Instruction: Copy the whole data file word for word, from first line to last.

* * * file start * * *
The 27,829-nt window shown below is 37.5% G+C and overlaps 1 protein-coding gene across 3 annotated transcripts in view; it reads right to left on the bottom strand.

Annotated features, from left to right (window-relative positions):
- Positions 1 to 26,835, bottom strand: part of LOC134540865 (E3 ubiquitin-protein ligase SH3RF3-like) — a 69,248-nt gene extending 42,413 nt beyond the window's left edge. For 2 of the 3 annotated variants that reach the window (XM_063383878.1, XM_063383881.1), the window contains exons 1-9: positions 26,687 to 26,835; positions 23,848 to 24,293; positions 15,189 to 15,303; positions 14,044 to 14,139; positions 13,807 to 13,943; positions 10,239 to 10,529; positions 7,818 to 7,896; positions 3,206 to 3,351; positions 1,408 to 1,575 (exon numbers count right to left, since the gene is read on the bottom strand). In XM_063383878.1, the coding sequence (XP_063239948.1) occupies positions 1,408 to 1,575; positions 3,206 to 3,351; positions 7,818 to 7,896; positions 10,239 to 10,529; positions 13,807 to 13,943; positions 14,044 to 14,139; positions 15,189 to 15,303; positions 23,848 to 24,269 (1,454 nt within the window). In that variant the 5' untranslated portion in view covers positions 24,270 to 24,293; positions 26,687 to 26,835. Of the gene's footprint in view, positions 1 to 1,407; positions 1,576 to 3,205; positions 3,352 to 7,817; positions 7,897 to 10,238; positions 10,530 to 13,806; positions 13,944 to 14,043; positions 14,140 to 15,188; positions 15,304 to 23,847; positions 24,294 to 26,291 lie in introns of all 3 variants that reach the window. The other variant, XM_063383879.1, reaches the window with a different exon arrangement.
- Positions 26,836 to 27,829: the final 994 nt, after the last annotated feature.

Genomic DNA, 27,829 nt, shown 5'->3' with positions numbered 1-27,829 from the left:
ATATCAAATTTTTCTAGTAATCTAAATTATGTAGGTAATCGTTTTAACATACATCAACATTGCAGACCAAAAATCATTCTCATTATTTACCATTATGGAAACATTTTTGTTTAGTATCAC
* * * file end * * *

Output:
The 27,829-nt window shown below is 37.5% G+C and overlaps 1 protein-coding gene across 3 annotated transcripts in view; it reads right to left on the bottom strand.

Annotated features, from left to right (window-relative positions):
- Positions 1 to 26,835, bottom strand: part of LOC134540865 (E3 ubiquitin-protein ligase SH3RF3-like) — a 69,248-nt gene extending 42,413 nt beyond the window's left edge. For 2 of the 3 annotated variants that reach the window (XM_063383878.1, XM_063383881.1), the window contains exons 1-9: positions 26,687 to 26,835; positions 23,848 to 24,293; positions 15,189 to 15,303; positions 14,044 to 14,139; positions 13,807 to 13,943; positions 10,239 to 10,529; positions 7,818 to 7,896; positions 3,206 to 3,351; positions 1,408 to 1,575 (exon numbers count right to left, since the gene is read on the bottom strand). In XM_063383878.1, the coding sequence (XP_063239948.1) occupies positions 1,408 to 1,575; positions 3,206 to 3,351; positions 7,818 to 7,896; positions 10,239 to 10,529; positions 13,807 to 13,943; positions 14,044 to 14,139; positions 15,189 to 15,303; positions 23,848 to 24,269 (1,454 nt within the window). In that variant the 5' untranslated portion in view covers positions 24,270 to 24,293; positions 26,687 to 26,835. Of the gene's footprint in view, positions 1 to 1,407; positions 1,576 to 3,205; positions 3,352 to 7,817; positions 7,897 to 10,238; positions 10,530 to 13,806; positions 13,944 to 14,043; positions 14,140 to 15,188; positions 15,304 to 23,847; positions 24,294 to 26,291 lie in introns of all 3 variants that reach the window. The other variant, XM_063383879.1, reaches the window with a different exon arrangement.
- Positions 26,836 to 27,829: the final 994 nt, after the last annotated feature.

Genomic DNA, 27,829 nt, shown 5'->3' with positions numbered 1-27,829 from the left:
ATATCAAATTTTTCTAGTAATCTAAATTATGTAGGTAATCGTTTTAACATACATCAACATTGCAGACCAAAAATCATTCTCATTATTTACCATTATGGAAACATTTTTGTTTAGTATCAC